I’ve been posting this blog nearly every week since I started a couple years ago. I’ve shared with you my tips, my thoughts, opinions, some of my experiences going to various voice over events, and anything and everything I’ve thought would interest you. As many other people have said, writing a regularly posted blog is pretty much a second job. I have to create content on a regular basis and try to make it interesting, sometimes funny, and useful in some way.
I’m not ‘throwing in the towel’ by any means–I enjoy writing to you guys very much, and I often get people who email or call me, or come up to me at events and tell me how much they’ve enjoyed my postings or found something useful. (One reader actually translated my post into Portuguese so she could share it!)
But I need a short break. I want to recharge my creative writing batteries, and have a fresh start in the New Year with new content, new perspective, and even more useful and interesting things to say to all of you. My goal is to use this time to polish my words and think about my writing process, to make this blog better than ever and a resource for those in the voice over community. So I will say here see you later, best to you all, and I look forward to writing to you again! 🙂
This is a service that I hesitated to write about until now. The reason being, my intention with this blog series was to highlight the services I do that are not this. But, I do occasionally get asked if I’m an editor as well as the other things that I do. Now, first, I should clarify that I’m an editor, not an engineer. I am skilled and practiced at adjusting pacing, removing mouth noise, creating slides, and other such basic tasks. I don’t do any sort of processing to the audio except for a general de-noise. This is mostly because all the work I do has kept me busy enough that I haven’t had time to practice and be confident with it. It’s important to me to not offer a service that I’m not 100% sure that I can do, and do well.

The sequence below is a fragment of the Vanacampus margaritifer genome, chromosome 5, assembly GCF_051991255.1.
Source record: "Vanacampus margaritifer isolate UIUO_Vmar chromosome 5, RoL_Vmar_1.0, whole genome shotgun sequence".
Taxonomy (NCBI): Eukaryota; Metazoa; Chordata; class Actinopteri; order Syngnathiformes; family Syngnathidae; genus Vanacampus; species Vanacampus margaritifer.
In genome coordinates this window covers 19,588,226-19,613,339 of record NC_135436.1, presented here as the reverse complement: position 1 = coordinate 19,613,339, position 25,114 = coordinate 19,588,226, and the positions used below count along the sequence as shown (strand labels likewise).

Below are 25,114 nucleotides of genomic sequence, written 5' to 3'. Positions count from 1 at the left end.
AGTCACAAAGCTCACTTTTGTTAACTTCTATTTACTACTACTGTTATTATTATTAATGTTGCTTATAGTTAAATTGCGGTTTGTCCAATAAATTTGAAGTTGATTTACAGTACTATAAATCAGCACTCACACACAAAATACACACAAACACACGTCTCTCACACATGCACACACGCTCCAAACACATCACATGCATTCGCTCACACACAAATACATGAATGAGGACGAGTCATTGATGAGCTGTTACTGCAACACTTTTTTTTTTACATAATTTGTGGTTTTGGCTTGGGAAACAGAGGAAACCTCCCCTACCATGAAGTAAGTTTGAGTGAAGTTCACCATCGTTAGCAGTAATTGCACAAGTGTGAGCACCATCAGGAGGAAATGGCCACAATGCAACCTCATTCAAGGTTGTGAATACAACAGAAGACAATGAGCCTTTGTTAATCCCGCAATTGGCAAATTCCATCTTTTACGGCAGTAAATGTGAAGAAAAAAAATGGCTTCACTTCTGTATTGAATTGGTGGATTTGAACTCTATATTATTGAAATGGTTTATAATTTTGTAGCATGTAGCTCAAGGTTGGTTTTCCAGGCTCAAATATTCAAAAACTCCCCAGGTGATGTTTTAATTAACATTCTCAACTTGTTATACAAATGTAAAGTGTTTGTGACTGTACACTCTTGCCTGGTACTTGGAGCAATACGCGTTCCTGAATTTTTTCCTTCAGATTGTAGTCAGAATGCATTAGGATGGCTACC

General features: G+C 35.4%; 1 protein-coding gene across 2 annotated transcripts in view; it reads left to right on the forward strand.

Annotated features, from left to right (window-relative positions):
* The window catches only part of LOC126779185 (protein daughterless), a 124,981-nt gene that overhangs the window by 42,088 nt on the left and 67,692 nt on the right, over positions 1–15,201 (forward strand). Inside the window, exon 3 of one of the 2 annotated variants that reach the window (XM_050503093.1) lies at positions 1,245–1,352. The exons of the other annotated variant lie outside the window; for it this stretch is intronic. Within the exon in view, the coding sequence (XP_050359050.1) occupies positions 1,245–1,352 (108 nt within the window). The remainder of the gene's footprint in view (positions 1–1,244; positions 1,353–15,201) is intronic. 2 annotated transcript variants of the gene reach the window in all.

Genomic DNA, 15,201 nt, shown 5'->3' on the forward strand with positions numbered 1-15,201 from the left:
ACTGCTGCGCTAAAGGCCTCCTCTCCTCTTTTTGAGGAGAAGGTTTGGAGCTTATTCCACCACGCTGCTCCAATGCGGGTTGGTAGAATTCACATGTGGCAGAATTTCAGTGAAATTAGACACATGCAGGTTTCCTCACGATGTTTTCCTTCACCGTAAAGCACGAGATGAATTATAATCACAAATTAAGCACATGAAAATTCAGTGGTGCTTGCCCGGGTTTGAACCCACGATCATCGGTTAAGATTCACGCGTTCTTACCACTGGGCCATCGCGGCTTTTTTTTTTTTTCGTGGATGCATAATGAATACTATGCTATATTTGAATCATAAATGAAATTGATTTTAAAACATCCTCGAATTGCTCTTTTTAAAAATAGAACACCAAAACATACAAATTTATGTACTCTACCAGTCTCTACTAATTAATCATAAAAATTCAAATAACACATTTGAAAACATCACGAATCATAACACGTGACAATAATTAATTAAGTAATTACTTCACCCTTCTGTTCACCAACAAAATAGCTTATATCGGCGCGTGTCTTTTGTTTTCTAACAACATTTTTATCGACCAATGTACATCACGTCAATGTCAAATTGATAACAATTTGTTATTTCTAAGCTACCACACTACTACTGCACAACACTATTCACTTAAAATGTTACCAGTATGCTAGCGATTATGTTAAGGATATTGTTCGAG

This entry is also not about a specific client, since I’ve done editing for quite a few people since I got started. Much of it has been either audiobooks or e-learning of one kind or another. It never ceases to amaze me how much variation there is in the requirements people have. Every book I have done and every bit of e-learning has been a little different, not only between clients but between different projects per client. But experience has taught me the series of questions that I can ask to outline those. With each project I always do my best to turn it around before the deadline, and with care and dedication applied to each piece of audio.
I’ve done this particular service for a number of clients, and often in conjunction with editing their audiobooks. It’s a habit at this point, and how I was trained by my Dad, Bob Souer. Dad home grew his assistants, and the lessons he taught (and is still teaching me) have stood me in good stead as I’ve built up my business.
But to the specifics-proofing! Two clients I’ve done this job for have been Darla Middlebrook and Barry Campbell. Both are very fine audiobook narrators, and have both used me for several books. The way our projects go are pretty simple–they get me edited files via Dropbox, I crank up the playback speed and zip through the books. I’ve always read pretty fast and have a pretty high reading comprehension level, which allows me (with a great deal of practice) to get a lot of the mistakes in an audiobook. I won’t claim to get everything, my eyes skip things sometimes, but I get a great deal. I send the marked script (highlighted mistakes with time signatures) to my clients, and they usually handle their own drop ins. (I can and have done this for people, it just saves a step so most people don’t ask me.) It’s simple, it’s quick, and it makes my narrators look great for their clients, since the product that they hand in is cleaner and more correct.
I love all of my work, but proofing is something I particularly enjoy. I blame genetics, as my mother was a book editor for a living!